in 1490 Durer travelled widely for study, including trips to Italy in
1494 and 1505-7 and to Antwerp and the Low Countries in 1520-1. During
his visit to Venice on his second Italian trip Durer was especially
influenced by Giovanni Bellini and Bellini's
brother-in-law Andrea Mantegna, each then
near the end of his career. In The Uffizi: A Guide to the Gallery
(Venice: Edizione Storti, 1980, p. 57) Umberto Fortis comments that
Durer's journeys enabled him "to fuse the Gothic traditions of the North
with the achievements in perspective, volumetric and plastic handling
of forms, and color of the Italians in an original synthesis which was
to have great influence with the Italian Mannerists."
The period between his Italian trips was one of great productivity and
artistic growth, characterized by his publication, 1496-8, of a portfolio
of woodcuts, The Apocalypse of St. John. Scholars have suggested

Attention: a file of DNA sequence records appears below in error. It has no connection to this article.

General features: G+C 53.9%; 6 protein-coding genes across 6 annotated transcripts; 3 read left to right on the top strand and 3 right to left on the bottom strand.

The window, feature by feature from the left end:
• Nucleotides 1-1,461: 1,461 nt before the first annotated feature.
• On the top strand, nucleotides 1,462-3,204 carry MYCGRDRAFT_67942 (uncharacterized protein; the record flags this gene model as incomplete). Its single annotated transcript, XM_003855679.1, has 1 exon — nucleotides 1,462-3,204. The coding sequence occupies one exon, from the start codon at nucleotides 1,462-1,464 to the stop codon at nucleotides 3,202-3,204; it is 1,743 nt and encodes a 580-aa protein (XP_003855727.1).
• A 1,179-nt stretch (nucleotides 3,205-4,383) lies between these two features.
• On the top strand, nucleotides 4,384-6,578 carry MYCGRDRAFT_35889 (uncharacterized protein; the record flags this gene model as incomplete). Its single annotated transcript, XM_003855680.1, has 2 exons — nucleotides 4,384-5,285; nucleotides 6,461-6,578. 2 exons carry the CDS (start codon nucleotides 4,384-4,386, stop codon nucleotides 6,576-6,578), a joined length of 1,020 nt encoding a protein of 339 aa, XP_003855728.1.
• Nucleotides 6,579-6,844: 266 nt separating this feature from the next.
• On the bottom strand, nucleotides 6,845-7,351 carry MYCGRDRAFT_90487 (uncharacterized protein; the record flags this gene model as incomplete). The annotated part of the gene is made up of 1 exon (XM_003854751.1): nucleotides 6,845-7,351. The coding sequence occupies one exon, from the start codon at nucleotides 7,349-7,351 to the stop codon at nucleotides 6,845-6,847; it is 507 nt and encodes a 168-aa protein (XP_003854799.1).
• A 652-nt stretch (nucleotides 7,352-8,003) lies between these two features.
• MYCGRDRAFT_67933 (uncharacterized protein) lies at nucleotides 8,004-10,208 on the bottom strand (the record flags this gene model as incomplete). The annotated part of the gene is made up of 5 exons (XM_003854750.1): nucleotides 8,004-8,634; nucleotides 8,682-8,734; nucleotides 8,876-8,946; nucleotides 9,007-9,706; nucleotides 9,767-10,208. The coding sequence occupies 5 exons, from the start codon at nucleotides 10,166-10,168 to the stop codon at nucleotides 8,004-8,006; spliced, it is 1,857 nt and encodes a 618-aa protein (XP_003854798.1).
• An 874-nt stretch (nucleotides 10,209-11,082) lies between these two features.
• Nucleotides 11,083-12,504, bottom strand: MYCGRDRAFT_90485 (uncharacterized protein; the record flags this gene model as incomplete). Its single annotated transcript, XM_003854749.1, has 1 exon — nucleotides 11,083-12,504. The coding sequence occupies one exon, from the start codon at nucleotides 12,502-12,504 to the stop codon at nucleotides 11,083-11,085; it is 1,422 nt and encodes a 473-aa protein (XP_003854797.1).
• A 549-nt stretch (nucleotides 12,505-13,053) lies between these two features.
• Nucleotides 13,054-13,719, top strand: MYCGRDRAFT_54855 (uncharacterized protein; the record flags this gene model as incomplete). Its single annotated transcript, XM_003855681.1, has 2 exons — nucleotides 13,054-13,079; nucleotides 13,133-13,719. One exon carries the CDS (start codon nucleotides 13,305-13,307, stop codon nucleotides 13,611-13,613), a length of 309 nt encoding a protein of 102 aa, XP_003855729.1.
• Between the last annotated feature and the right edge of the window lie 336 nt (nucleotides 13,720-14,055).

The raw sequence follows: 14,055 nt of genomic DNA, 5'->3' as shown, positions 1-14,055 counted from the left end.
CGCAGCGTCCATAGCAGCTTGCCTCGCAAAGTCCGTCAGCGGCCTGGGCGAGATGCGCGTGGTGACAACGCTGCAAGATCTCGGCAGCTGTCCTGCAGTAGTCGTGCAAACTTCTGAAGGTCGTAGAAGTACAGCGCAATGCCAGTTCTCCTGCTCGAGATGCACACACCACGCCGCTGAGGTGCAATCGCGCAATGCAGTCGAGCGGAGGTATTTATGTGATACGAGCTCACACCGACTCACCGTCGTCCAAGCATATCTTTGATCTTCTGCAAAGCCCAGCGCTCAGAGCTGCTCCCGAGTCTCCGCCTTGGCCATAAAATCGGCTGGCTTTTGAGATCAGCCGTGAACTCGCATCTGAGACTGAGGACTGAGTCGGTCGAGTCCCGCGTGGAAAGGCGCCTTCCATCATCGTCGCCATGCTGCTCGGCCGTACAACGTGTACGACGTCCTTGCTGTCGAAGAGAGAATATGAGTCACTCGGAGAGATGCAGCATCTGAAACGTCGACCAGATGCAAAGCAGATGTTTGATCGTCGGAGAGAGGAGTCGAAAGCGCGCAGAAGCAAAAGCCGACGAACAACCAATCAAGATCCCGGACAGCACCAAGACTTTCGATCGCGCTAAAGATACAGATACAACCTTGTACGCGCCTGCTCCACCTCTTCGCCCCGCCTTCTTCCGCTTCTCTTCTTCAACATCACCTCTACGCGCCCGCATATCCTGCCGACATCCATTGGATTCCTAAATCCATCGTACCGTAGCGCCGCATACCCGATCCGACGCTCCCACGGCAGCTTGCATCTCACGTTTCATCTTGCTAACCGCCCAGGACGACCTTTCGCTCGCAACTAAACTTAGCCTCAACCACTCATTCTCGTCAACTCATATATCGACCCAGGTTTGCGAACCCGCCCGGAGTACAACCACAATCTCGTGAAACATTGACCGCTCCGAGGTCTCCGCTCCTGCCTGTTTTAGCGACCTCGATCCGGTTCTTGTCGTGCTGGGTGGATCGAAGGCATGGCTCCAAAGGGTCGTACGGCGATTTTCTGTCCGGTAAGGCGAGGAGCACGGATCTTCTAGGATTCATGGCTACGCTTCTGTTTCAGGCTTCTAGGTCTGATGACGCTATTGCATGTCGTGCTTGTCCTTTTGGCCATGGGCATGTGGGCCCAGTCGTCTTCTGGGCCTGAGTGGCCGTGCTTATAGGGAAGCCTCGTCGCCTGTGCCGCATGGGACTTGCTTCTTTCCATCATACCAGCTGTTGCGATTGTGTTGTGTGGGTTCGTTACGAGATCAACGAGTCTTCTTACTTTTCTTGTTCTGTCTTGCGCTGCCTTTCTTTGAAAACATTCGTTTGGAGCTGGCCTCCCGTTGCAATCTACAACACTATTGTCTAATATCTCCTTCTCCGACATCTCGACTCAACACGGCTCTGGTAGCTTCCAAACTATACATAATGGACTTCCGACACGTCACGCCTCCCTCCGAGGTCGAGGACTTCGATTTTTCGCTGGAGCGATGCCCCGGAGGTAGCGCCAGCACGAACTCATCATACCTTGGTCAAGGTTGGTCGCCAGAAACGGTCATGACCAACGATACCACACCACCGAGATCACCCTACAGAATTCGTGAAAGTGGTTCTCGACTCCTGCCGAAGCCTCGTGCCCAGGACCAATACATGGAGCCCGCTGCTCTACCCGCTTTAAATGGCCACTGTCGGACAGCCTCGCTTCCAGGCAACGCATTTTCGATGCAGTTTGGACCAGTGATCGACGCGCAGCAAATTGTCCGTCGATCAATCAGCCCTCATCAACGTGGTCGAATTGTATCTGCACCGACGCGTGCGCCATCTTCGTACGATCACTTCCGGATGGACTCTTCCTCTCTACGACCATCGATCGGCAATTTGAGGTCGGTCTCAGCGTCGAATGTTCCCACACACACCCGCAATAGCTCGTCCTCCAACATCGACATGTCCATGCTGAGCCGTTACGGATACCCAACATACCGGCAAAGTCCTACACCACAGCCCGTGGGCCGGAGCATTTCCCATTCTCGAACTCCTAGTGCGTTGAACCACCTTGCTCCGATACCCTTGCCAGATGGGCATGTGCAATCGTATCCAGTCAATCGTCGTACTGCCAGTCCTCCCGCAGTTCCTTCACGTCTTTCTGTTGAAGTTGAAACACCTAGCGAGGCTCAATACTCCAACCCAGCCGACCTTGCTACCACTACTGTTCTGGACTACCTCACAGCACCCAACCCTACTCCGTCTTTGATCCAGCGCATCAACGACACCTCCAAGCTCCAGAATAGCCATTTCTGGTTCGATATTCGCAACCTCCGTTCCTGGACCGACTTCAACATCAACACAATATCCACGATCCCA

that the portfolio may have been intended as a veiled expression of
support for the Reformation, with Babylon used as a surrogate for Rome.
at least as early as 1512, Durer became portraitist to the rich and
famous of his time, including Emperor Maximilian I, c. 1518, and Christian
II of Denmark, 1521. Other sitters included Jacob Fugger and other prominent
merchants, clergy and government officials. An early chalk and watercolor
portrait by Durer, 1494-5, appears
to copy Gentile Bellini's profile
painting, now lost, of Queen Caterina Cornaro
(B-31) following her surrender of her throne in Cyprus and retirement
to her native Venice. Shown here are Durer's own self-portraits at ages
22, 26 and 28 (now in the collections of the Louvre, Prado and Alte
Pinakothek of Munich).
Durer expressed his theories on proportion in The Four Books on Human
Proportions, published posthumously in 1528.